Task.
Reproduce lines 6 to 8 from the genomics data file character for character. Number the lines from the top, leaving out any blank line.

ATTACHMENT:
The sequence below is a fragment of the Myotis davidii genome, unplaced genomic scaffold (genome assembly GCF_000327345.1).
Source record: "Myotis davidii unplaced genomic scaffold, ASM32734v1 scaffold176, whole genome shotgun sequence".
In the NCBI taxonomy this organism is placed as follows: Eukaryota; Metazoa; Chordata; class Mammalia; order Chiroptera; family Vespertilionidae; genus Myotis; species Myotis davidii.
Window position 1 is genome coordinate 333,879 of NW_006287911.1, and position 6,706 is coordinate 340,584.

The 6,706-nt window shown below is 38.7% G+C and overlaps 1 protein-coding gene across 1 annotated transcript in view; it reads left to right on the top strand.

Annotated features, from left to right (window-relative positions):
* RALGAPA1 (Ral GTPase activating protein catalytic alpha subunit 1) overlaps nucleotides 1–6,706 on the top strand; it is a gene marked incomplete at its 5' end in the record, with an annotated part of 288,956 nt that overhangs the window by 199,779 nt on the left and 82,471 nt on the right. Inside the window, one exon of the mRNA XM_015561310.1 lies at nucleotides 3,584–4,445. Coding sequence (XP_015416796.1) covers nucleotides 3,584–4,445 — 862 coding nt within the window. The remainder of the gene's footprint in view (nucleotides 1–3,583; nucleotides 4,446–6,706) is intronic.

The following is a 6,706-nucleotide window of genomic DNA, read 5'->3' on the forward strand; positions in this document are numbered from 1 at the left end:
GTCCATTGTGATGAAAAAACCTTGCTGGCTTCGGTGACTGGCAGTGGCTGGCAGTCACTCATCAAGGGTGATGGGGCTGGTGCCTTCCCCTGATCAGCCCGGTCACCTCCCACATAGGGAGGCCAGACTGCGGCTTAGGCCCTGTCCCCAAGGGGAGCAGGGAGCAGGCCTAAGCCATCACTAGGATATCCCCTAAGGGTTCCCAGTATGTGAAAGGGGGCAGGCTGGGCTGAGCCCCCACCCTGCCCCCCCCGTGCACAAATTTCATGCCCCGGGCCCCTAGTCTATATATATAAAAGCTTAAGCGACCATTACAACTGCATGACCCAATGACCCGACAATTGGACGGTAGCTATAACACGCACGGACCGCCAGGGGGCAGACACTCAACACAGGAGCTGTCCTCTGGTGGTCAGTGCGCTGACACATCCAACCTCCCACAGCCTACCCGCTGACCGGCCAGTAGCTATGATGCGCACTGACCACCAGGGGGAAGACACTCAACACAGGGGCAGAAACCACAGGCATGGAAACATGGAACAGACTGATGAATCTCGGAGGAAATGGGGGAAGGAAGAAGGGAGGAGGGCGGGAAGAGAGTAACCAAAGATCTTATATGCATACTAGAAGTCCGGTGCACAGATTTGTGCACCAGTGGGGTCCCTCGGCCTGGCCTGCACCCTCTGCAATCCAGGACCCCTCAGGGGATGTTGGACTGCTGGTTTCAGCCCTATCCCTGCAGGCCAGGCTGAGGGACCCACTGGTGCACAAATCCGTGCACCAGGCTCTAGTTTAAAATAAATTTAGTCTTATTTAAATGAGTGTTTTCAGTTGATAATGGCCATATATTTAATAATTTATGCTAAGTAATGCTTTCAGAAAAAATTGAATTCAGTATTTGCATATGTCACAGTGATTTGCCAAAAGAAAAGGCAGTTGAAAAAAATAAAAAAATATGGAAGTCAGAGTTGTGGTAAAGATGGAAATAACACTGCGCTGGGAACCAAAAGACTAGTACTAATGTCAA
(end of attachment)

Annotated features, from left to right (window-relative positions):
* RALGAPA1 (Ral GTPase activating protein catalytic alpha subunit 1) overlaps nucleotides 1–6,706 on the top strand; it is a gene marked incomplete at its 5' end in the record, with an annotated part of 288,956 nt that overhangs the window by 199,779 nt on the left and 82,471 nt on the right. Inside the window, one exon of the mRNA XM_015561310.1 lies at nucleotides 3,584–4,445. Coding sequence (XP_015416796.1) covers nucleotides 3,584–4,445 — 862 coding nt within the window. The remainder of the gene's footprint in view (nucleotides 1–3,583; nucleotides 4,446–6,706) is intronic.

The following is a 6,706-nucleotide window of genomic DNA, read 5'->3' on the forward strand; positions in this document are numbered from 1 at the left end: